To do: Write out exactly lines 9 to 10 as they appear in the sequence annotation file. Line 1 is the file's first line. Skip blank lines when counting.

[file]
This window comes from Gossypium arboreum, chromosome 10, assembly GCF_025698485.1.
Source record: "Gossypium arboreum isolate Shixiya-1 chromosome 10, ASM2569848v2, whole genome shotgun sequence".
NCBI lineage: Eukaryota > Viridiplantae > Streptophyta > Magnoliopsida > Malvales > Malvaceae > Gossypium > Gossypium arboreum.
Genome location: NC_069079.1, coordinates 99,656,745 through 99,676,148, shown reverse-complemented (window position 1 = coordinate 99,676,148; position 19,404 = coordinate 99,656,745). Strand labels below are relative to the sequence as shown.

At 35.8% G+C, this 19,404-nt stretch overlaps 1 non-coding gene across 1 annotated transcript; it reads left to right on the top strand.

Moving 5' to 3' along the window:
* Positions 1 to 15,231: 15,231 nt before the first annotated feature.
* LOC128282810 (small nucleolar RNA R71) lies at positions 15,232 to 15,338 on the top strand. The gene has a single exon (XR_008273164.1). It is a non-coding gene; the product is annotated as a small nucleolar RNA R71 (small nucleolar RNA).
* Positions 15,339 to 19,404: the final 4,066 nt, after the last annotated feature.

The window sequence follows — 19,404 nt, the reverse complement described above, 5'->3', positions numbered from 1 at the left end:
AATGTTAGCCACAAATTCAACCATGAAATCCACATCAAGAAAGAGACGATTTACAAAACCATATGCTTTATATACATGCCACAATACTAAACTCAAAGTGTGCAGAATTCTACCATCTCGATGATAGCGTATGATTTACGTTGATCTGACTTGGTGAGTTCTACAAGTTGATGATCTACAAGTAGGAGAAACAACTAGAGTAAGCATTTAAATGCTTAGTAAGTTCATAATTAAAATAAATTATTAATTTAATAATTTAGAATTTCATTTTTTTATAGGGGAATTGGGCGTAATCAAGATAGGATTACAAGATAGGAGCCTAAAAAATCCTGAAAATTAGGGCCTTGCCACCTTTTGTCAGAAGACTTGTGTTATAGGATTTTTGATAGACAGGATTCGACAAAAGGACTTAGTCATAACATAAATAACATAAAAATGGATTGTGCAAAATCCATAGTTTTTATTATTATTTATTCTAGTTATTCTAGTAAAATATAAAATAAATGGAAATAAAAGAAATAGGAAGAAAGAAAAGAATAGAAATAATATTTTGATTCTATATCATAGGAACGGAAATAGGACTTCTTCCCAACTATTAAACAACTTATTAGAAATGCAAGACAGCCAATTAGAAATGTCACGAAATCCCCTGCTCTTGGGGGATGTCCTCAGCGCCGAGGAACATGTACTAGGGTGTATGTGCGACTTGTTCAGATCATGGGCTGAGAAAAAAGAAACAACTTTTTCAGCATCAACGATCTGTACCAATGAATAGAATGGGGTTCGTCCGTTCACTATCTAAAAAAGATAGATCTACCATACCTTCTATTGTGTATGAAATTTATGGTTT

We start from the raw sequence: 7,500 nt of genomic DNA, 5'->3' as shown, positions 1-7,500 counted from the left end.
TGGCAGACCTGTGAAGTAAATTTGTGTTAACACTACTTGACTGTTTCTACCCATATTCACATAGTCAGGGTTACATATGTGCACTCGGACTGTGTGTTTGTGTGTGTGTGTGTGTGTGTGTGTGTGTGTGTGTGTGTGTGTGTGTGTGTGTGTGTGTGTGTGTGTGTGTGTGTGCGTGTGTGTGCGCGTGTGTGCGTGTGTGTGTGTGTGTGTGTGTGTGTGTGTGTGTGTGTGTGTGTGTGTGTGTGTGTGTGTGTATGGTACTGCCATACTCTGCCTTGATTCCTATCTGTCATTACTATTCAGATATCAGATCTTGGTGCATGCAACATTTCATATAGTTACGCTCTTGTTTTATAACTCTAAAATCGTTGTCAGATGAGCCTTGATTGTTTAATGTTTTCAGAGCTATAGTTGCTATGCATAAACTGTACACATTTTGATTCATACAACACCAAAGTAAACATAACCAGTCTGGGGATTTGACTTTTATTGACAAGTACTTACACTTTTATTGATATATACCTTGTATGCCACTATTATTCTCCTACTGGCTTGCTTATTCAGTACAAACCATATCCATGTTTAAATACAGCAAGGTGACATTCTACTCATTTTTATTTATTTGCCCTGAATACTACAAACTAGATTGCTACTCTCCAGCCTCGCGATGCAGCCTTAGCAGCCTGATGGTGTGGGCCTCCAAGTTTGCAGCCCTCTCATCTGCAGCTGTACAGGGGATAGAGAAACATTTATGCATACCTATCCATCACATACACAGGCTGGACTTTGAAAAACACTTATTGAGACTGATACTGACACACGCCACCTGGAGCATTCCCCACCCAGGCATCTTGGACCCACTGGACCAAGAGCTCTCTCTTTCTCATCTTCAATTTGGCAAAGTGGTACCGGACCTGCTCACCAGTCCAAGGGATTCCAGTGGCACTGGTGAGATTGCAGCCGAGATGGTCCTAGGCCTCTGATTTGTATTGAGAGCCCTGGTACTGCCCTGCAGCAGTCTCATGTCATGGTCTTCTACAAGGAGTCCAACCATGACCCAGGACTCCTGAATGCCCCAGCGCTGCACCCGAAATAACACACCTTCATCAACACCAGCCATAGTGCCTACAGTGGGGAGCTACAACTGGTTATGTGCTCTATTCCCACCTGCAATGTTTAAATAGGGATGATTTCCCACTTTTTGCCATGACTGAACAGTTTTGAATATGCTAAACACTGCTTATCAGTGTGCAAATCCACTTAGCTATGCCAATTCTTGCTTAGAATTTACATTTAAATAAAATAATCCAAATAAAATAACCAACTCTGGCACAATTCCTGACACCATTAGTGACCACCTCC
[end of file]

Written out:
* Positions 15,339 to 19,404: the final 4,066 nt, after the last annotated feature.

The window sequence follows — 19,404 nt, the reverse complement described above, 5'->3', positions numbered from 1 at the left end: